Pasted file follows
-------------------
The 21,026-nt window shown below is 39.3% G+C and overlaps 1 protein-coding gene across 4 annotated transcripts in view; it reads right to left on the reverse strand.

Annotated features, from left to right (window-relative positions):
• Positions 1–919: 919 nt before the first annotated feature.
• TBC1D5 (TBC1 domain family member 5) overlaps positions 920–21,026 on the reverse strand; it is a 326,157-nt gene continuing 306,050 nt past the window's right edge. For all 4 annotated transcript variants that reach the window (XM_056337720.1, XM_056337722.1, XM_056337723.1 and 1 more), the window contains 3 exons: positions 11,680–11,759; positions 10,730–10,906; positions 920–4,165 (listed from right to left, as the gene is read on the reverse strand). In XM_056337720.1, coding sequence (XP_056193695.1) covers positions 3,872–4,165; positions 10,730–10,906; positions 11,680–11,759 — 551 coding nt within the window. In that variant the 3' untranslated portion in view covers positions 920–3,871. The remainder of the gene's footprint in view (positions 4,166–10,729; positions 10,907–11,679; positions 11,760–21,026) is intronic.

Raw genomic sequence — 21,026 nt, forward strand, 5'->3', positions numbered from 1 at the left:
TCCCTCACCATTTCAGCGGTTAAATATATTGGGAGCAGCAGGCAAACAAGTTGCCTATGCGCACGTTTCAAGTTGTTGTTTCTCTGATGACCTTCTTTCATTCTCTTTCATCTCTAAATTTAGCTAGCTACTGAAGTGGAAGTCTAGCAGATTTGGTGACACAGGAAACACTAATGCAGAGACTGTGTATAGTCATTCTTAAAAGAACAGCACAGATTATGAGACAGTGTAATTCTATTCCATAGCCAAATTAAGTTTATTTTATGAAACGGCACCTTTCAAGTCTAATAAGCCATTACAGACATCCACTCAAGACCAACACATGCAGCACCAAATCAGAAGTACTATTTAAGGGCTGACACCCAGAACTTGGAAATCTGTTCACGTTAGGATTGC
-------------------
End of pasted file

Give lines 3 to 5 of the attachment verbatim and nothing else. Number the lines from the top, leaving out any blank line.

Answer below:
• Positions 1–919: 919 nt before the first annotated feature.
• TBC1D5 (TBC1 domain family member 5) overlaps positions 920–21,026 on the reverse strand; it is a 326,157-nt gene continuing 306,050 nt past the window's right edge. For all 4 annotated transcript variants that reach the window (XM_056337720.1, XM_056337722.1, XM_056337723.1 and 1 more), the window contains 3 exons: positions 11,680–11,759; positions 10,730–10,906; positions 920–4,165 (listed from right to left, as the gene is read on the reverse strand). In XM_056337720.1, coding sequence (XP_056193695.1) covers positions 3,872–4,165; positions 10,730–10,906; positions 11,680–11,759 — 551 coding nt within the window. In that variant the 3' untranslated portion in view covers positions 920–3,871. The remainder of the gene's footprint in view (positions 4,166–10,729; positions 10,907–11,679; positions 11,760–21,026) is intronic.

Raw genomic sequence — 21,026 nt, forward strand, 5'->3', positions numbered from 1 at the left: